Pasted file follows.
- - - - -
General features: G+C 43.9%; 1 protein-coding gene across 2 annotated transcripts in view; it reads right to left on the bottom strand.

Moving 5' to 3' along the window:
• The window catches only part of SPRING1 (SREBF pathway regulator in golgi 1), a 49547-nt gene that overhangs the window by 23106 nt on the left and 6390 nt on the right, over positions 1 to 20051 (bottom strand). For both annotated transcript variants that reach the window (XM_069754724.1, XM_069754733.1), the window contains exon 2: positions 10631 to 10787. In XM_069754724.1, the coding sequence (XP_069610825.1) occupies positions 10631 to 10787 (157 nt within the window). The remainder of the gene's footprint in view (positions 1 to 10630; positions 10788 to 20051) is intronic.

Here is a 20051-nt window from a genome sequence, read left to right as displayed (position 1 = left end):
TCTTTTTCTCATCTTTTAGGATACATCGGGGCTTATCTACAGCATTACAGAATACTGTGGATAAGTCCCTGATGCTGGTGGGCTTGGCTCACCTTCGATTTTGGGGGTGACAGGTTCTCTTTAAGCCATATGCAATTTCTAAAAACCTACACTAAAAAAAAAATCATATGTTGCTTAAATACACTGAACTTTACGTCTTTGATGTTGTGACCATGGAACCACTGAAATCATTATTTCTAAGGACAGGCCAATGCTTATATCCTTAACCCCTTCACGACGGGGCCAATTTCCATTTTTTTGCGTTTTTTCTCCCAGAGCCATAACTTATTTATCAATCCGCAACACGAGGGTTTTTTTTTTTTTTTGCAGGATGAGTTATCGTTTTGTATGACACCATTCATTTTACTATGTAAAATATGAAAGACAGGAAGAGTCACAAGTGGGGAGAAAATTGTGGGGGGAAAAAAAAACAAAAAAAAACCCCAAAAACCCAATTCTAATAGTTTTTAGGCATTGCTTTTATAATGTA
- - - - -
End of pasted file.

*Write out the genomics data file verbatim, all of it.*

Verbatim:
General features: G+C 43.9%; 1 protein-coding gene across 2 annotated transcripts in view; it reads right to left on the bottom strand.

Moving 5' to 3' along the window:
• The window catches only part of SPRING1 (SREBF pathway regulator in golgi 1), a 49547-nt gene that overhangs the window by 23106 nt on the left and 6390 nt on the right, over positions 1 to 20051 (bottom strand). For both annotated transcript variants that reach the window (XM_069754724.1, XM_069754733.1), the window contains exon 2: positions 10631 to 10787. In XM_069754724.1, the coding sequence (XP_069610825.1) occupies positions 10631 to 10787 (157 nt within the window). The remainder of the gene's footprint in view (positions 1 to 10630; positions 10788 to 20051) is intronic.

Here is a 20051-nt window from a genome sequence, read left to right as displayed (position 1 = left end):
TCTTTTTCTCATCTTTTAGGATACATCGGGGCTTATCTACAGCATTACAGAATACTGTGGATAAGTCCCTGATGCTGGTGGGCTTGGCTCACCTTCGATTTTGGGGGTGACAGGTTCTCTTTAAGCCATATGCAATTTCTAAAAACCTACACTAAAAAAAAAATCATATGTTGCTTAAATACACTGAACTTTACGTCTTTGATGTTGTGACCATGGAACCACTGAAATCATTATTTCTAAGGACAGGCCAATGCTTATATCCTTAACCCCTTCACGACGGGGCCAATTTCCATTTTTTTGCGTTTTTTCTCCCAGAGCCATAACTTATTTATCAATCCGCAACACGAGGGTTTTTTTTTTTTTTTGCAGGATGAGTTATCGTTTTGTATGACACCATTCATTTTACTATGTAAAATATGAAAGACAGGAAGAGTCACAAGTGGGGAGAAAATTGTGGGGGGAAAAAAAAACAAAAAAAAACCCCAAAAACCCAATTCTAATAGTTTTTAGGCATTGCTTTTATAATGTA